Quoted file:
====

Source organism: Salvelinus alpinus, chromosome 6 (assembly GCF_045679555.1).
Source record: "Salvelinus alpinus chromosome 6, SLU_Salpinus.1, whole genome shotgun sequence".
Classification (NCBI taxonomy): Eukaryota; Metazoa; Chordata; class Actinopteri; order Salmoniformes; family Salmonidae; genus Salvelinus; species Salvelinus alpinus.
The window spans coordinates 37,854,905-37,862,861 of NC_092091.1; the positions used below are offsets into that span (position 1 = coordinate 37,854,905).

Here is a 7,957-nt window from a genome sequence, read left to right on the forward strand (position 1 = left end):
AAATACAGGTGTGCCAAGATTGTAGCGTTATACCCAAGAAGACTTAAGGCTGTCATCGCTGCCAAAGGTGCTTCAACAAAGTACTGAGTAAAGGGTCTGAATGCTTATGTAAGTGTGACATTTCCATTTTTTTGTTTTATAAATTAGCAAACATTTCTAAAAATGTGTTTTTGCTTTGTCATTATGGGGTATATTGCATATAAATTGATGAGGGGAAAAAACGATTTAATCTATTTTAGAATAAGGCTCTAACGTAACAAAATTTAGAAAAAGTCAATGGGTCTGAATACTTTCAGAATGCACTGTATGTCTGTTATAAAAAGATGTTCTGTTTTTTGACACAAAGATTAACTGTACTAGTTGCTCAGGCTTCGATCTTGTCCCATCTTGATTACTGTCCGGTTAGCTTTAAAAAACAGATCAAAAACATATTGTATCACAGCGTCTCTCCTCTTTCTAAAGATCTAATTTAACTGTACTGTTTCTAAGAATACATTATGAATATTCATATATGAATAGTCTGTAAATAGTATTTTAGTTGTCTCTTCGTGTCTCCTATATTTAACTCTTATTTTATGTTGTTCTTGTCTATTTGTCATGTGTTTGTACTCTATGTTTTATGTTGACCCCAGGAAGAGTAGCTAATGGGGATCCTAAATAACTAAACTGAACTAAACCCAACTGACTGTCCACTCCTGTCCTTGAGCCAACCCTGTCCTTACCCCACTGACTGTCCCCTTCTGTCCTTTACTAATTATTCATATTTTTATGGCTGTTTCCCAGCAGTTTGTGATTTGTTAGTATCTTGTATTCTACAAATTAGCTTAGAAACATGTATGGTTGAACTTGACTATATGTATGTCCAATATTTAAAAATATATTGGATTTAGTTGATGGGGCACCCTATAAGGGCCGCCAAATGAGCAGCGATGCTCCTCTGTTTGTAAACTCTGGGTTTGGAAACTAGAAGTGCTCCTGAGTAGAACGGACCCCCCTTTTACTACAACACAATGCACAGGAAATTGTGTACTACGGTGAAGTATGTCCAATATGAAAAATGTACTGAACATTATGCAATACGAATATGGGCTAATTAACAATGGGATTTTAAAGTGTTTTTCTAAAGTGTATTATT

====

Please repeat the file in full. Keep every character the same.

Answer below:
Source organism: Salvelinus alpinus, chromosome 6 (assembly GCF_045679555.1).
Source record: "Salvelinus alpinus chromosome 6, SLU_Salpinus.1, whole genome shotgun sequence".
Classification (NCBI taxonomy): Eukaryota; Metazoa; Chordata; class Actinopteri; order Salmoniformes; family Salmonidae; genus Salvelinus; species Salvelinus alpinus.
The window spans coordinates 37,854,905-37,862,861 of NC_092091.1; the positions used below are offsets into that span (position 1 = coordinate 37,854,905).

Here is a 7,957-nt window from a genome sequence, read left to right on the forward strand (position 1 = left end):
AAATACAGGTGTGCCAAGATTGTAGCGTTATACCCAAGAAGACTTAAGGCTGTCATCGCTGCCAAAGGTGCTTCAACAAAGTACTGAGTAAAGGGTCTGAATGCTTATGTAAGTGTGACATTTCCATTTTTTTGTTTTATAAATTAGCAAACATTTCTAAAAATGTGTTTTTGCTTTGTCATTATGGGGTATATTGCATATAAATTGATGAGGGGAAAAAACGATTTAATCTATTTTAGAATAAGGCTCTAACGTAACAAAATTTAGAAAAAGTCAATGGGTCTGAATACTTTCAGAATGCACTGTATGTCTGTTATAAAAAGATGTTCTGTTTTTTGACACAAAGATTAACTGTACTAGTTGCTCAGGCTTCGATCTTGTCCCATCTTGATTACTGTCCGGTTAGCTTTAAAAAACAGATCAAAAACATATTGTATCACAGCGTCTCTCCTCTTTCTAAAGATCTAATTTAACTGTACTGTTTCTAAGAATACATTATGAATATTCATATATGAATAGTCTGTAAATAGTATTTTAGTTGTCTCTTCGTGTCTCCTATATTTAACTCTTATTTTATGTTGTTCTTGTCTATTTGTCATGTGTTTGTACTCTATGTTTTATGTTGACCCCAGGAAGAGTAGCTAATGGGGATCCTAAATAACTAAACTGAACTAAACCCAACTGACTGTCCACTCCTGTCCTTGAGCCAACCCTGTCCTTACCCCACTGACTGTCCCCTTCTGTCCTTTACTAATTATTCATATTTTTATGGCTGTTTCCCAGCAGTTTGTGATTTGTTAGTATCTTGTATTCTACAAATTAGCTTAGAAACATGTATGGTTGAACTTGACTATATGTATGTCCAATATTTAAAAATATATTGGATTTAGTTGATGGGGCACCCTATAAGGGCCGCCAAATGAGCAGCGATGCTCCTCTGTTTGTAAACTCTGGGTTTGGAAACTAGAAGTGCTCCTGAGTAGAACGGACCCCCCTTTTACTACAACACAATGCACAGGAAATTGTGTACTACGGTGAAGTATGTCCAATATGAAAAATGTACTGAACATTATGCAATACGAATATGGGCTAATTAACAATGGGATTTTAAAGTGTTTTTCTAAAGTGTATTATT